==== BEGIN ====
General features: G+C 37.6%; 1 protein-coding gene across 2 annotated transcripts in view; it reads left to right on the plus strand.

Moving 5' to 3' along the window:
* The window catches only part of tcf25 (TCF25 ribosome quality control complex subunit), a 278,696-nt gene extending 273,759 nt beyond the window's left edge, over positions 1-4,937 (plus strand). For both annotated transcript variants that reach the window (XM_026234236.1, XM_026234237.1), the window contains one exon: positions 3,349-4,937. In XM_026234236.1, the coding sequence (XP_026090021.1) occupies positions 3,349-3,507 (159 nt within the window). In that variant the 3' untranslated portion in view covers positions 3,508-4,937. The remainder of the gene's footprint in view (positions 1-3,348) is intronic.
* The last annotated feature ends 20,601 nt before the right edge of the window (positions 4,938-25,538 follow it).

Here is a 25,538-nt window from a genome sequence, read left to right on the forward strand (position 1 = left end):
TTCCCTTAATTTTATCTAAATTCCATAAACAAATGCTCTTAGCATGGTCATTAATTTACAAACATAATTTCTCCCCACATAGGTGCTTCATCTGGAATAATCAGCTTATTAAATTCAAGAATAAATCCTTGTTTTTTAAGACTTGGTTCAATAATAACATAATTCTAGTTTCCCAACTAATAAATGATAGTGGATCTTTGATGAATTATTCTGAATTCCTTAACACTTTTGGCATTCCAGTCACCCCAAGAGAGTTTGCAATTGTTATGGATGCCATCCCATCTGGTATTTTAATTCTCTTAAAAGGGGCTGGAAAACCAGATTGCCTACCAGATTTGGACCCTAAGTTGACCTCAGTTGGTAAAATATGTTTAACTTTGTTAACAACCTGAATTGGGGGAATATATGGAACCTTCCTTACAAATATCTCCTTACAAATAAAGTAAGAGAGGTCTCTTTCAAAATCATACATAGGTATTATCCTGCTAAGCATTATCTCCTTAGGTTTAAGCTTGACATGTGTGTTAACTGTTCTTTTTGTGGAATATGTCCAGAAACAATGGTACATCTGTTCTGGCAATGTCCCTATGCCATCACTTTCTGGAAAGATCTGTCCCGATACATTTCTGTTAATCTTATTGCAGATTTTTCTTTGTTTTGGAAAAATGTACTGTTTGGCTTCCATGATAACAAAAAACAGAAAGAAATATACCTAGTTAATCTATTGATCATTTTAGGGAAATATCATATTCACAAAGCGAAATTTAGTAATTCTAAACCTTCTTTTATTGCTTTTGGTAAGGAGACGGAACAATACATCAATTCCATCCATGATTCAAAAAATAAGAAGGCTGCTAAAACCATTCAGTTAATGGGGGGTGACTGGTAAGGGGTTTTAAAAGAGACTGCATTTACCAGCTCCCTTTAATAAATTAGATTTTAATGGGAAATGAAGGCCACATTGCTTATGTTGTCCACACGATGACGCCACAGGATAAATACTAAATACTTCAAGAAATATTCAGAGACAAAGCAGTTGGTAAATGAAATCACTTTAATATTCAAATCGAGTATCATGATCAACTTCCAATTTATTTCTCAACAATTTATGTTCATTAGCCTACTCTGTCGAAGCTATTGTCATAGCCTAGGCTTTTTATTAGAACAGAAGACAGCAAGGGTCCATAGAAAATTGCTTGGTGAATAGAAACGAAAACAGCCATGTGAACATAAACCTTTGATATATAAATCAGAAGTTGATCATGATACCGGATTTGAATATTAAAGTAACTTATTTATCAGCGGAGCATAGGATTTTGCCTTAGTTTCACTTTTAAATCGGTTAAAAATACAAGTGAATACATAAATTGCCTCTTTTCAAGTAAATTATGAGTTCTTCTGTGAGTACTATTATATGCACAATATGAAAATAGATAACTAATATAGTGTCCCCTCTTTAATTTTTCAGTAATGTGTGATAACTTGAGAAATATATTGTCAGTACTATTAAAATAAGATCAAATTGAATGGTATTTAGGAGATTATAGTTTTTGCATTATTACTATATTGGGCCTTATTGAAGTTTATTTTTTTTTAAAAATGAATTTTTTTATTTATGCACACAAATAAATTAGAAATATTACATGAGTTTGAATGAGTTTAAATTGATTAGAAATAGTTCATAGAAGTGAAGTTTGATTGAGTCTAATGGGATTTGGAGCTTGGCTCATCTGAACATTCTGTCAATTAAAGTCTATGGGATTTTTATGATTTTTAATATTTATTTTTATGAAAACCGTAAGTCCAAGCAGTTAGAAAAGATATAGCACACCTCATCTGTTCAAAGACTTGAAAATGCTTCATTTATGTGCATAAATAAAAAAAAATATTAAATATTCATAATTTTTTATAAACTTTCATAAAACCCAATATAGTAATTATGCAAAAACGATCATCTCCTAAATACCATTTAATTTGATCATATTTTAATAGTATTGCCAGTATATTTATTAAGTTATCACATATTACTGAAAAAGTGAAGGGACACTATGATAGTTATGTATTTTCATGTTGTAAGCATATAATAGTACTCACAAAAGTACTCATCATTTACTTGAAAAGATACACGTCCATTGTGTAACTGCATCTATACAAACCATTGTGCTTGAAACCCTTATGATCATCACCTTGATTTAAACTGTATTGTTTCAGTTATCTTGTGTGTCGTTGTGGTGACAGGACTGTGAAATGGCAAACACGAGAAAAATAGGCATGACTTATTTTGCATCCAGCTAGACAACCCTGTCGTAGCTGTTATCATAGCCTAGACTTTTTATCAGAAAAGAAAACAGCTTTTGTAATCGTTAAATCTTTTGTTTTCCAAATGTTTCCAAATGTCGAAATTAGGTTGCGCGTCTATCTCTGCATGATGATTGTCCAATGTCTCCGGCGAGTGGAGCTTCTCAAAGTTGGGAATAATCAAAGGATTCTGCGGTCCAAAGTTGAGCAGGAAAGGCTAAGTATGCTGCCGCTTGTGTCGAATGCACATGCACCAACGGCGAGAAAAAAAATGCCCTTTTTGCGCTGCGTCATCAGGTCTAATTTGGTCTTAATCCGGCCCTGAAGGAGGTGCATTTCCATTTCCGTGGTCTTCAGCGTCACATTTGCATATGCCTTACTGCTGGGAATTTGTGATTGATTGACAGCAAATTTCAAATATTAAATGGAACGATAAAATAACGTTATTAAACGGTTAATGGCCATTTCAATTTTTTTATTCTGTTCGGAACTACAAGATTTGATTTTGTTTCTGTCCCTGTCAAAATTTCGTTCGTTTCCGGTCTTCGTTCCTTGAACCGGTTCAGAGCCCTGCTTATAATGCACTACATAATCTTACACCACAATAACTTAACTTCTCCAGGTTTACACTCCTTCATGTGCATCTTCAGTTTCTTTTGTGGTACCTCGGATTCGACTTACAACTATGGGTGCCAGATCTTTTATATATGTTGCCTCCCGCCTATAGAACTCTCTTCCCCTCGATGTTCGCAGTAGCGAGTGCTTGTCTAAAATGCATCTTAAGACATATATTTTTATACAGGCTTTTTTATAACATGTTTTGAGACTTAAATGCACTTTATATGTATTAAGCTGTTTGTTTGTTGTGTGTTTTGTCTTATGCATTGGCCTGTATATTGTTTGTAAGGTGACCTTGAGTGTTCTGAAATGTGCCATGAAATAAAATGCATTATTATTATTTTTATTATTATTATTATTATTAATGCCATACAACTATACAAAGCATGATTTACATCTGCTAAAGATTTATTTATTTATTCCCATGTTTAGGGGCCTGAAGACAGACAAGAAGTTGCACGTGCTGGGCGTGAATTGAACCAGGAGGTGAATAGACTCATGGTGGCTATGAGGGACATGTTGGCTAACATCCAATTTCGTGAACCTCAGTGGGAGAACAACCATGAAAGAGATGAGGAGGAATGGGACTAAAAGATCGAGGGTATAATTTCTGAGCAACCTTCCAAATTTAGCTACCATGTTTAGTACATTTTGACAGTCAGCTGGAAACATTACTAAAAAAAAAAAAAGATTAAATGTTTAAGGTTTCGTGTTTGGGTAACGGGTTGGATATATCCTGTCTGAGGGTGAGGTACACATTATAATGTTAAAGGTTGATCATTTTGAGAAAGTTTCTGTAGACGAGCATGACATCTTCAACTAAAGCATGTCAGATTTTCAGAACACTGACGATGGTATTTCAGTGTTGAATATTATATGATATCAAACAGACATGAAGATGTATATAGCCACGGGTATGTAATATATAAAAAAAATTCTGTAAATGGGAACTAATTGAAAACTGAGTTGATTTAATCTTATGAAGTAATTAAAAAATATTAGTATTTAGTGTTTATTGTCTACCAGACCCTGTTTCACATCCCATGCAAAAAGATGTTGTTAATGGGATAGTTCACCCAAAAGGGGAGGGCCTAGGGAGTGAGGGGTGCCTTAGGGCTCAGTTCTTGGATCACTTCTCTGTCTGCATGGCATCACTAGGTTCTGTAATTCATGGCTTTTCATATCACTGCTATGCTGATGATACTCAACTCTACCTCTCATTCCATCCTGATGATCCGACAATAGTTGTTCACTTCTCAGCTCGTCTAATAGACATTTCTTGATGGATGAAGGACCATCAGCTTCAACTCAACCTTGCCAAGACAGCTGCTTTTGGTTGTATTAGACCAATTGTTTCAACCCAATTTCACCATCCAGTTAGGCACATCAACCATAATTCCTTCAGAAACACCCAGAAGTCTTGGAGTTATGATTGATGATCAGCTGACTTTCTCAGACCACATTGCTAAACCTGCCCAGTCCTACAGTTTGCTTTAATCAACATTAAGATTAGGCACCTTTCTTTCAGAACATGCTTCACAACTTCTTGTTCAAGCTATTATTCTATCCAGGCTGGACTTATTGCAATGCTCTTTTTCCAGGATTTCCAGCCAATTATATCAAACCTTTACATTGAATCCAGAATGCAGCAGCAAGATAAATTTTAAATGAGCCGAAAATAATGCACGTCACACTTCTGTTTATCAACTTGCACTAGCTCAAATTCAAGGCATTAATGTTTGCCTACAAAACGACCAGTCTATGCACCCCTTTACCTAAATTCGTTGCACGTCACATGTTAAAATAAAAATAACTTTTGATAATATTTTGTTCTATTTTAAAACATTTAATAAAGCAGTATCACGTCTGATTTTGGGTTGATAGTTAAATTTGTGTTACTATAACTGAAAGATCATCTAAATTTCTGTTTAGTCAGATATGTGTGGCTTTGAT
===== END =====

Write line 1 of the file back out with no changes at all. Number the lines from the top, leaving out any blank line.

General features: G+C 37.6%; 1 protein-coding gene across 2 annotated transcripts in view; it reads left to right on the plus strand.